2. If it’s any comfort, my daughter more or less for kicked out of her 3 y/o dance class. The teacher very politely recommended a more physical, less listening based tumbling class, where she definitely fit in better. It’s entirely possible that she just needs a more physically demanding kind of enrichment? Or perhaps it’s just the timing. C was one of the youngest in the dance class, and while other 3 y/os did fine, she was not one of them! These days tho, as a 13 y/o, she does great with a classroom setting. I do think she’s a bit behind / slow socially, but more in a young for her age way, vs developmentally? Idk.

    Your concerns are easy to understand though. So frustrating when someone judges your child through an hour here or there, that isn’t their favorite time or best foot forward, particularly when you know their history may be giving her tougher challenges ahead, but right now, she’s probably just being her own person, and there’s nothing wrong with that!

  3. There was a conversation in a mom group recently about the high expectations we put on kids in these music and activity classes. It is totally normal to not sit still at this age! Every behavior you described is a version of normal. If she is loving her gymnastics class, just do that. As for FAS and drug exposure, do you know the extent of it? From what I’ve read about it and the kids I work with, there is just no telling. I am seeing some signs of possible delays in the 3yo for behavior and cognition, but I could be wrong. The 4 1/2yo is smart, cunning, creative, and stubborn as hell, all versions of normal! Try not to worry about things that aren’t an issue yet, she will be okay because she has a loving mother, family, and community. We all worry about our kids.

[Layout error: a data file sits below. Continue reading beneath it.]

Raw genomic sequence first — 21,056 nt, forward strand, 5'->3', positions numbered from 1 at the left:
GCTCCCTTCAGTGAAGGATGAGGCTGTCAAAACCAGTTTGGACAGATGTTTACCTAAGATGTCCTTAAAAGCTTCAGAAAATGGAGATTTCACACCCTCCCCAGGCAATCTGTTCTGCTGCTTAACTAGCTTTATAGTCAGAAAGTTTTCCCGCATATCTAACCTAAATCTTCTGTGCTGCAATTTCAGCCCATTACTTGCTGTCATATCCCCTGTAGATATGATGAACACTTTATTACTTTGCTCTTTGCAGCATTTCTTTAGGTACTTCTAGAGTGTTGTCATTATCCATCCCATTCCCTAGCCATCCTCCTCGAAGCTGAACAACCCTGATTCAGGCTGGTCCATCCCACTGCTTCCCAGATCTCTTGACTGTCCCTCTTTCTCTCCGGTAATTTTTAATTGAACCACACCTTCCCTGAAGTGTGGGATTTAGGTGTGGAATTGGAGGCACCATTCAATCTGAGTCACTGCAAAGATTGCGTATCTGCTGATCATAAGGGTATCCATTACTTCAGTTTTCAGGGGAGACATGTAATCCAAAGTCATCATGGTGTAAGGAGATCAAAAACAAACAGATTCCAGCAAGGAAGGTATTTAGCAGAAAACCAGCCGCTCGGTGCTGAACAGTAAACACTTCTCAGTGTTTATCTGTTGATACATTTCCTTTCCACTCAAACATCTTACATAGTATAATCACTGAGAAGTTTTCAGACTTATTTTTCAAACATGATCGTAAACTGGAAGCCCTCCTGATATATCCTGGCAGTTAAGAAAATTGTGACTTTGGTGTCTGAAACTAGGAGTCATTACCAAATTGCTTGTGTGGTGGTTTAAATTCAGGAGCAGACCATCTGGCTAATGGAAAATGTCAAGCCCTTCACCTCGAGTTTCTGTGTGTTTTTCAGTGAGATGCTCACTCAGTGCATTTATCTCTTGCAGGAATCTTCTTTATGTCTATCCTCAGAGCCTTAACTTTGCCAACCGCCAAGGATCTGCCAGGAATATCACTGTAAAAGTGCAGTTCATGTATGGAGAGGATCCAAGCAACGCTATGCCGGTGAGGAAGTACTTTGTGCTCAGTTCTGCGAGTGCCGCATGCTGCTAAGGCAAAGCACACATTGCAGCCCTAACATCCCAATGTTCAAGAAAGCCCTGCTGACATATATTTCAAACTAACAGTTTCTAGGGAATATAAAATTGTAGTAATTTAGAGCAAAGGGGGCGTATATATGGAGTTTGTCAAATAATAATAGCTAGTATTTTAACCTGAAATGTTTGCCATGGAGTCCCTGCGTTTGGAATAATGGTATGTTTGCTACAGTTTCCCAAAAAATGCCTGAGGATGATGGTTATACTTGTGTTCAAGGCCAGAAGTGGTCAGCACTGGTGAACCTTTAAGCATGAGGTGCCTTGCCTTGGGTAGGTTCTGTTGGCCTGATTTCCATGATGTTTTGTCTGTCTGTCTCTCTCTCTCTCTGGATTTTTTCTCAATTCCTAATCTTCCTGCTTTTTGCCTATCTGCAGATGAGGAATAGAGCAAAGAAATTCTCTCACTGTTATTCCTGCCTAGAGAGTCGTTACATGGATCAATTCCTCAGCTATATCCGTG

4. I don’t have children, but I have worked with kids for over ten years. I currently work in the child care center at a very busy gym – we see all types of kids come in, up to 100 children a day ages 6 weeks to 5 years. I can tell you that from MY observation, the behavior you mentioned doesn’t seem to be abnormal. We have LOTS of kids who hug every mom that walks into the room. We always laugh and say something like. “Nope, you can’t go home with that one!” Or something like that. We have plenty of kids who can sit quietly for crafts and storytime – some for over a half hour! But we have just as many kids who just can’t handle sitting for longer than a couple of minutes. We accommodate both types of children. I’ve seen many kids of different ages who are way behind in motor or social skills at one point, catch up at another point. I’ve learned so much about not judging a child too quickly, because every person big or small is worth more than one particular trait or attribute – our imperfections are not the sum of who we are. 🙂

  5. I share very similar feelings and worries about Primo, he has a similar history. He is so far well behaved in public in an average 3 year old way, but at home is a different story. Somewhere during his 3rd year his good sleeping habits flew out the window, we are up at least twice a night and he throws major temper tantrums in the middle of the night. It’s exhausting. I’m never sure whether his behaviors are part of who he is, or trauma based or a result of substance exposure.

  6. I sympathize with the fact that it is hard to know if a behavior is “off” in some way, or if totally falls within the spectrum of “normal.” I have one child who was slow to reach a variety of milestones, and then, this year (now second grade), he finally seems right on track with almost everything. Even a little advanced in some areas! I just had to be patient and observant. It also helped me to ask teachers really honestly if they found some behavior “off,” too. It was a relief to be open and laugh about it with teachers, and I think it was a relief for them, too, that they were not going to have to pull me aside and point it out to me. People who work with kids appreciate that kind of communication, where you sometimes have a good joke together about situations that can be taken quite seriously. I often feel upset parents who seem to be turning a blind eye to disruptive or rough behavior, and it sounds like you are handling it fantastically well. You are on top of it all!